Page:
a). The Pharisee
Now the Pharisee was confident—a man of position—he knew where he was going, and he knew the respect that his position in life held. However, again, like the judge, he didn’t have much time for anyone else. He was proud of who he was—and wasn’t frightened of advertising it to the world. He also demonstrated a contempt for others who were not of the same social standing. He thought he was superior to others and wasn’t frightened of telling the world how much better he was than anyone else.

b). The Tax Collector
In contrast, the tax collector was not confident at all. He knew his position in society. He was a social outcast—not only for working for the Roman authorities, but because he lined his own pockets, by cheating his fellow Jews. Rather than pride, the tax collector felt despair.

However, he was prepared to admit his mistakes and to compensate others for his cheating ways. Despite that, he didn’t believe he wasn’t worthy of any honour. Indeed, he believed, he wasn’t fit to be acceptable to God at all.

c). The Story
Now as this story goes, both the Pharisee and the tax collector were at the Temple one day. The Pharisee stood proudly with his head held high, telling God what a wonderful person he was, and that he was nothing like the miserable tax collector. Meanwhile, the tax collector stood at a distance, mourning his predicament and his unworthiness in the sight of God.

d). The Application
The second story, then, giving a contrast between a Pharisee and a tax collector. The Pharisee… someone else who had an important position in society and didn’t mind advertising what a wonderful person he was. And the tax collector… a man who was not afraid to admit his failings and didn’t consider himself worthy of God at all.


Now, it would be easy to take both of Jesus’s stories and conclude that the four characters described weren’t real people. That they were made up by Jesus, so that he could make his point. And to a certain extent that is probably true.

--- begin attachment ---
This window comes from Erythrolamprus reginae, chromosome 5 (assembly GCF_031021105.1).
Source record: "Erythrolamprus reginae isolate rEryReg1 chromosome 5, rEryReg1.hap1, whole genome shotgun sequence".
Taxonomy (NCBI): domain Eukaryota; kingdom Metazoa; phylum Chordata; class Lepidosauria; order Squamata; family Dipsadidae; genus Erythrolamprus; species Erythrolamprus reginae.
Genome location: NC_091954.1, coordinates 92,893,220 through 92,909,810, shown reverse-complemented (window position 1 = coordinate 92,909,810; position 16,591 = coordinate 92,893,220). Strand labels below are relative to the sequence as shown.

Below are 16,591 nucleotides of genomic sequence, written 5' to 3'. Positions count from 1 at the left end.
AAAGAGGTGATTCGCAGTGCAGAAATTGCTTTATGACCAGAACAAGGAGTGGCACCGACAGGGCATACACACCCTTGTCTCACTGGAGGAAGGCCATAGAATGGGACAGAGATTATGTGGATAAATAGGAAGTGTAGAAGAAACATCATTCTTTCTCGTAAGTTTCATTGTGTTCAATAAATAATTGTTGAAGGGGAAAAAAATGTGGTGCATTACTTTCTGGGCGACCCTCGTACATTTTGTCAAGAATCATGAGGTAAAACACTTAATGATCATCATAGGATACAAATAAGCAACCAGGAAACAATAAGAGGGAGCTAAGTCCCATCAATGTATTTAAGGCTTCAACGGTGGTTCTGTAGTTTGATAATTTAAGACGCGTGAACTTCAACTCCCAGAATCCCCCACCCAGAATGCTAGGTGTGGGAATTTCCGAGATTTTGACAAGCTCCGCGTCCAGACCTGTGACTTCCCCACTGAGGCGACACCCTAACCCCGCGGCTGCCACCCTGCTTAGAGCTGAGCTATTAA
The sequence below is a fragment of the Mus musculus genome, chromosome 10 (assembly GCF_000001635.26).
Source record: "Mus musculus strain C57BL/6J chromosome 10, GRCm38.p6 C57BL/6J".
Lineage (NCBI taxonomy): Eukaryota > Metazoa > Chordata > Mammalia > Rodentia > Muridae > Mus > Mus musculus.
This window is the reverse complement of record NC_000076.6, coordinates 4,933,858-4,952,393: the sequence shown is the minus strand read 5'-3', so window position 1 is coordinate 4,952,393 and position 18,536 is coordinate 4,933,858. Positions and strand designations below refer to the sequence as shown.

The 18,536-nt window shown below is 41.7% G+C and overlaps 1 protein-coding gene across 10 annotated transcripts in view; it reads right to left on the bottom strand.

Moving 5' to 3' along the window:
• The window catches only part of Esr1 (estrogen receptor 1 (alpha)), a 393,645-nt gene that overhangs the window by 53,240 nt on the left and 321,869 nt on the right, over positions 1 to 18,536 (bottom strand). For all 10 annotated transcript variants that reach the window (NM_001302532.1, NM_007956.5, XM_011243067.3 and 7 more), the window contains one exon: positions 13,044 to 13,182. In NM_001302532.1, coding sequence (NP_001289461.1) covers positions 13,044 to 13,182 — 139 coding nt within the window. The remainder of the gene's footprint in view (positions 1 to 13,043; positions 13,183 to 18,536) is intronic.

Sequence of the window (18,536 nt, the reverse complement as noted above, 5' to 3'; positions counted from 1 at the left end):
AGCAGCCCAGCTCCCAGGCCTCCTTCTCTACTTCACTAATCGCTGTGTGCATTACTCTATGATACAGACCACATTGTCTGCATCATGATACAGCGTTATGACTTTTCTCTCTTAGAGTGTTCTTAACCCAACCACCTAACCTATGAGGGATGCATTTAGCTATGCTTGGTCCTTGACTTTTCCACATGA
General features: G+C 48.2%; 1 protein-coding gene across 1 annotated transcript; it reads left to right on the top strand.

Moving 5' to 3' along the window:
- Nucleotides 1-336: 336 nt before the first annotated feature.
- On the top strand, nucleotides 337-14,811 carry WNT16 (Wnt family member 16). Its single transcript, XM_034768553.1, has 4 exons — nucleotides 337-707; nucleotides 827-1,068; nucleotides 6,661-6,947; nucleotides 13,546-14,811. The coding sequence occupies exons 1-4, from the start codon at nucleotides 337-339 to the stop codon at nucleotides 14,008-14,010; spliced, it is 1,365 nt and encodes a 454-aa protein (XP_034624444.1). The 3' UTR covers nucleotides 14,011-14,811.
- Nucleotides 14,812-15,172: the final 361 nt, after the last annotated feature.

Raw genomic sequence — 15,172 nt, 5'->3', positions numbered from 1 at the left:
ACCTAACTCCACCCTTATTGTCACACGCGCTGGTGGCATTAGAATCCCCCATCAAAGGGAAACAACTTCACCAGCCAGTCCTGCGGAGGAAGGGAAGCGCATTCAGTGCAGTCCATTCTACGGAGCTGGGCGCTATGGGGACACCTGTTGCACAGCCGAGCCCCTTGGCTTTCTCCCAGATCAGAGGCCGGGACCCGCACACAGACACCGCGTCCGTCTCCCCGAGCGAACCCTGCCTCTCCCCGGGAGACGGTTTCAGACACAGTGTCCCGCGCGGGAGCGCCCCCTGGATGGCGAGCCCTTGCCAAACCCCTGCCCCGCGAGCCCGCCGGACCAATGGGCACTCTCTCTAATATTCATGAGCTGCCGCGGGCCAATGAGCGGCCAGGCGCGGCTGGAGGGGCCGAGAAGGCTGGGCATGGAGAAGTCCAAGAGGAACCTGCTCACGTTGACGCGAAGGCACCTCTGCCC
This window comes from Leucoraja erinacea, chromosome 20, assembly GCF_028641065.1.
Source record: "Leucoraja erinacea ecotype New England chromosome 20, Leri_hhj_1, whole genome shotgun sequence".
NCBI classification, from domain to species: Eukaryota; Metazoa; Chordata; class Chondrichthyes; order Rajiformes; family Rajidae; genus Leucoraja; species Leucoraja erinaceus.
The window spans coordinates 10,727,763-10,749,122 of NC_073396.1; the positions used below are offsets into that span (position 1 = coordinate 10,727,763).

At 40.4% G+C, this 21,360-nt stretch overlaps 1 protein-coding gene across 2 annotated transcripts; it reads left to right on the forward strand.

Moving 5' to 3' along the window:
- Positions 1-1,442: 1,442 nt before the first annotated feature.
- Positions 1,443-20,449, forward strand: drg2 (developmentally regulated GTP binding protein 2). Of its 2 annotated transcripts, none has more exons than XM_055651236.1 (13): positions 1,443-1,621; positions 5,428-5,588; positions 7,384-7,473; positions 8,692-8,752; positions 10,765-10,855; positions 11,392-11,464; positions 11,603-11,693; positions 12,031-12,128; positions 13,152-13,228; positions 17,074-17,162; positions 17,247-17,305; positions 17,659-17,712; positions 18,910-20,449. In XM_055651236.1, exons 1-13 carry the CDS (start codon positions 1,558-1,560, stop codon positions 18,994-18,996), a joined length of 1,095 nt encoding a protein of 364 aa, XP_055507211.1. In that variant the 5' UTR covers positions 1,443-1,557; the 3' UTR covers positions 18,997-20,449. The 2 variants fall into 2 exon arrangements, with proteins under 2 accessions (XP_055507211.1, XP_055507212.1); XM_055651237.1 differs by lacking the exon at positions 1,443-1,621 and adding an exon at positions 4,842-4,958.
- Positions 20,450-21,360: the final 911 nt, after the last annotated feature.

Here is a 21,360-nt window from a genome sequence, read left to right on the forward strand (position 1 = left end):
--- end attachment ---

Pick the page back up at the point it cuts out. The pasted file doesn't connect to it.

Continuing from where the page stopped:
However, the reality is that Jesus’ stories were based on real life situations, so that people could easily understand them. And whilst Jesus was quite happy to use exaggeration to emphasis his point, the pictures that he drew from life, including the four cameos I’ve just described, were pretty accurate of life at the time.

At the time, both the judge and the Pharisee were, generally, looked up to in society. The judge… someone with authority, and the Pharisee… a leader of the faith. In reality, however, it was not the judge or the Pharisee that were seen to have worth in God’s eyes, but rather they the widow and the tax collector.


And that is typical of the upside-down challenges that the Christian faith repeatedly produces. So much so, that it should get us thinking about the kind of people our own society holds in high esteem, and the kind of people that we are, and the people who we think are important too.

1. A Judge or a Widow?
After all, how many judges, and how many widows do we know in our society today? And which category do we fit into the best?

a). Judges
Are we a judge? A person who has been given a position of authority and power. A person who is looked up to in the community (which isn’t a problem in itself). But, are we a person who is more concerned with our own position, that God hardly gets a look in, and people (outside our circle of friends) generally get ignored?

Symptomatic of being a judge is: Doing only those things that would give us an advantage. Refusing to help or consider those in need where there is a risk of upsetting someone in authority. And generally trying to keep things the same—trying to maintain the status quo.

b). Widows
So, are we a judge, or are we a widow? A person who has nothing—no money, no authority, and no power. Someone who is usually ignored or overlooked as being totally unimportant.

c). Conclusion
And can you think of any judges or widows? Because I can. I can actually think of lots of people who could fit in either category.